• Load a trailer as specified by the appropriate customer order.

Defining Competencies

Defining competencies can become an overwhelming task unless you establish some guidelines for what competencies are important for the successful completion of the job. It is possible to create hundreds of competencies for a given job. In Performance Based Training it is important to establish some criterion concerning what should be covered in the training and what should not.

The important and critical tasks that make up a job are the ones that the designer of training should focus on when developing competencies.

Determining what tasks elements of the competency are critical requires the use of a DIF analysis. The DIF analysis compares four factors:

  • Frequency of occurrence

  • Importance

  • Difficulty of performance

  • Difficulty to learn.

Frequency is typically broken down into elements such as the following:

  1. Task occurs less than once a year

  2. Task occurs yearly or more

  3. Task occurs Monthly

  4. Task occurs daily

  5. Task occurs once a shift or more

The scale and responses can be changed as it pertains to the organization doing the analysis. We have found that the above items are generally effective.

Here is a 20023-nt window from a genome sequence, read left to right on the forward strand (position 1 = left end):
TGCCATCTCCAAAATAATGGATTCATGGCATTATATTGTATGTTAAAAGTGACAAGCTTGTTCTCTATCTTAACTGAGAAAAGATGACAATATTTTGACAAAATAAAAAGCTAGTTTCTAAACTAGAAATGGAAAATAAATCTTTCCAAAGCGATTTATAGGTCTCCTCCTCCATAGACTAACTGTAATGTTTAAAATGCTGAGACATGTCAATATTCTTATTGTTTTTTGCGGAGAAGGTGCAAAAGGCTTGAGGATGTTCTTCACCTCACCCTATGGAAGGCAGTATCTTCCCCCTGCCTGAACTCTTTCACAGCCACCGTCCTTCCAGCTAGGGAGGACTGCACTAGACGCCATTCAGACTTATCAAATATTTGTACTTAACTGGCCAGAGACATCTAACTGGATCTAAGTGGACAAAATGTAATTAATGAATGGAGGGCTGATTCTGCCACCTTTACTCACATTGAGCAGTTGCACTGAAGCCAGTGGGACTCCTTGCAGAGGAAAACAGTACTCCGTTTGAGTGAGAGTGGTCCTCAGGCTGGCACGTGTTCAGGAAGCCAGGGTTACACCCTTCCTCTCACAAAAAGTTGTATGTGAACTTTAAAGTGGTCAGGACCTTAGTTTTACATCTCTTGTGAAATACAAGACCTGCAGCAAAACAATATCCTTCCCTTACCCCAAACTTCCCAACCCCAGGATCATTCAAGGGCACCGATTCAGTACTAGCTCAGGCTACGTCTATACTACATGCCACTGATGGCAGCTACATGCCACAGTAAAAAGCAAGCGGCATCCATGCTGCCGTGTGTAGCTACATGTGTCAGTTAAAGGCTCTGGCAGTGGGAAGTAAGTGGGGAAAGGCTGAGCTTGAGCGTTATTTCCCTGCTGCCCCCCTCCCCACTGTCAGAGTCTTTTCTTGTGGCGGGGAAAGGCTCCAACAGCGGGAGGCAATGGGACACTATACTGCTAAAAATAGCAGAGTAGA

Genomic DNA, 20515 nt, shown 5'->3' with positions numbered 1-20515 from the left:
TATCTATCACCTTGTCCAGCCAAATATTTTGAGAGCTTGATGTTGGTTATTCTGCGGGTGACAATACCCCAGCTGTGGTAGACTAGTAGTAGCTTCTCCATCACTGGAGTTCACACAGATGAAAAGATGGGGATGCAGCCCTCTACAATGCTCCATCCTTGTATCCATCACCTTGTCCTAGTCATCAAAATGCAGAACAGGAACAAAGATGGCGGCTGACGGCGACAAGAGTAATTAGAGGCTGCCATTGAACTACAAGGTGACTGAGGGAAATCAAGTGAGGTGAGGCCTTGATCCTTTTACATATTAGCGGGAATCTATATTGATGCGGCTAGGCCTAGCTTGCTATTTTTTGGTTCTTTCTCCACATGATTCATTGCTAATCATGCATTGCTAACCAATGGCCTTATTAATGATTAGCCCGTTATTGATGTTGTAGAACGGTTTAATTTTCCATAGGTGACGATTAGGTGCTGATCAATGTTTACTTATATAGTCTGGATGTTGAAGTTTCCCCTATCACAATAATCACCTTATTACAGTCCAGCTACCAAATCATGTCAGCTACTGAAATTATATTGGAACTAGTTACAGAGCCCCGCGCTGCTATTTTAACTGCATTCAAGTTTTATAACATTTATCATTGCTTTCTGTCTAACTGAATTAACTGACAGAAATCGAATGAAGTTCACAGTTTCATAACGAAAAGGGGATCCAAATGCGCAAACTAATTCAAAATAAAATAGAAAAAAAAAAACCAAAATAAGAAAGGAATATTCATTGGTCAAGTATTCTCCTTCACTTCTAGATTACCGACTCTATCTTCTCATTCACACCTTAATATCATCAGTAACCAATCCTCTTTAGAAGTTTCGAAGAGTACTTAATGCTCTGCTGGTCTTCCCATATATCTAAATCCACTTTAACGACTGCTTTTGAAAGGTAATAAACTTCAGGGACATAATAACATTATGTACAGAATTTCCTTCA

Importance is typically broken down into elements such as the following:

  1. Consequences negligible or trivial

  2. Not too serious (an be corrected quickly with no noticeable impact)

  3. Somewhat serious (correction required to prevent a noticeable safety, environmental, equipment loss or damage)

  4. Serious (immediate correction required)

  5. Extremely serious (lost time injuries or safety consequences)

Just as in the case of frequency, the scale and responses can be changed as it pertains to the organization doing the analysis. We have found that the above items are generally effective.

Performance difficulty is typically broken down into elements such as the following:

  1. Very easy to do right

  2. Easier than the average task on this job

  3. Average difficulty

  4. More difficult than the average task on this job

  5. Very difficult to do right, complex, many factors

Again, the scale and responses can be changed as it pertains to the organization doing the analysis. In my experience, the above items related to difficulty have proved sufficiently adequate to do the job.

Learning difficulty is typically broken down into elements such as the following:

  1. Easily learned in a few minutes (entry level employees can do after being told once)